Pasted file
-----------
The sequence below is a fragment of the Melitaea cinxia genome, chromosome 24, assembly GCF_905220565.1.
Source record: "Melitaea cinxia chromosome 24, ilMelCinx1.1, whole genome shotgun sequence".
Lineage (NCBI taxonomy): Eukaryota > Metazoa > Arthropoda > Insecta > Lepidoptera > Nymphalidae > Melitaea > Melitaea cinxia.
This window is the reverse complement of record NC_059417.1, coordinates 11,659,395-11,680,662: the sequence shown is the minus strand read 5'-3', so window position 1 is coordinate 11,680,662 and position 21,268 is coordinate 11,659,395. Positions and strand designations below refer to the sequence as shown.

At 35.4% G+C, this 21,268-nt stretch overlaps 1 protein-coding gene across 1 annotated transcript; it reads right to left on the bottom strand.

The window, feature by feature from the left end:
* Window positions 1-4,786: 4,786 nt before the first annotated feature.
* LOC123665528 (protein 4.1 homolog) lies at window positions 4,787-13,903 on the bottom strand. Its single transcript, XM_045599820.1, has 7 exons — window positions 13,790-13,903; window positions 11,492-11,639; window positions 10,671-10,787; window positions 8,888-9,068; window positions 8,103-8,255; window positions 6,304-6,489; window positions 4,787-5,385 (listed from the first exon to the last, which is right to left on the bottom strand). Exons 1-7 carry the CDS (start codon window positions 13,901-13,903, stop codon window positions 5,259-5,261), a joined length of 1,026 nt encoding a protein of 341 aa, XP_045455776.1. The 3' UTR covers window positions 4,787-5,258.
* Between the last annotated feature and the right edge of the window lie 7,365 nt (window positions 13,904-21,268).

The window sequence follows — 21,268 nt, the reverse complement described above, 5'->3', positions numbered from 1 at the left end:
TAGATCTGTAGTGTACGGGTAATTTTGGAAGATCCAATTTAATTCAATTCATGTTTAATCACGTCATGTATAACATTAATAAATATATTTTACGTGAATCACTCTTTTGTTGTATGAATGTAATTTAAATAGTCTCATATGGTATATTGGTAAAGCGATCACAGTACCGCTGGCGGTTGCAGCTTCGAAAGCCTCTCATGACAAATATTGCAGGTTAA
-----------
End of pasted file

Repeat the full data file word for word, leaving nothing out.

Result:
The sequence below is a fragment of the Melitaea cinxia genome, chromosome 24, assembly GCF_905220565.1.
Source record: "Melitaea cinxia chromosome 24, ilMelCinx1.1, whole genome shotgun sequence".
Lineage (NCBI taxonomy): Eukaryota > Metazoa > Arthropoda > Insecta > Lepidoptera > Nymphalidae > Melitaea > Melitaea cinxia.
This window is the reverse complement of record NC_059417.1, coordinates 11,659,395-11,680,662: the sequence shown is the minus strand read 5'-3', so window position 1 is coordinate 11,680,662 and position 21,268 is coordinate 11,659,395. Positions and strand designations below refer to the sequence as shown.

At 35.4% G+C, this 21,268-nt stretch overlaps 1 protein-coding gene across 1 annotated transcript; it reads right to left on the bottom strand.

The window, feature by feature from the left end:
* Window positions 1-4,786: 4,786 nt before the first annotated feature.
* LOC123665528 (protein 4.1 homolog) lies at window positions 4,787-13,903 on the bottom strand. Its single transcript, XM_045599820.1, has 7 exons — window positions 13,790-13,903; window positions 11,492-11,639; window positions 10,671-10,787; window positions 8,888-9,068; window positions 8,103-8,255; window positions 6,304-6,489; window positions 4,787-5,385 (listed from the first exon to the last, which is right to left on the bottom strand). Exons 1-7 carry the CDS (start codon window positions 13,901-13,903, stop codon window positions 5,259-5,261), a joined length of 1,026 nt encoding a protein of 341 aa, XP_045455776.1. The 3' UTR covers window positions 4,787-5,258.
* Between the last annotated feature and the right edge of the window lie 7,365 nt (window positions 13,904-21,268).

The window sequence follows — 21,268 nt, the reverse complement described above, 5'->3', positions numbered from 1 at the left end:
TAGATCTGTAGTGTACGGGTAATTTTGGAAGATCCAATTTAATTCAATTCATGTTTAATCACGTCATGTATAACATTAATAAATATATTTTACGTGAATCACTCTTTTGTTGTATGAATGTAATTTAAATAGTCTCATATGGTATATTGGTAAAGCGATCACAGTACCGCTGGCGGTTGCAGCTTCGAAAGCCTCTCATGACAAATATTGCAGGTTAA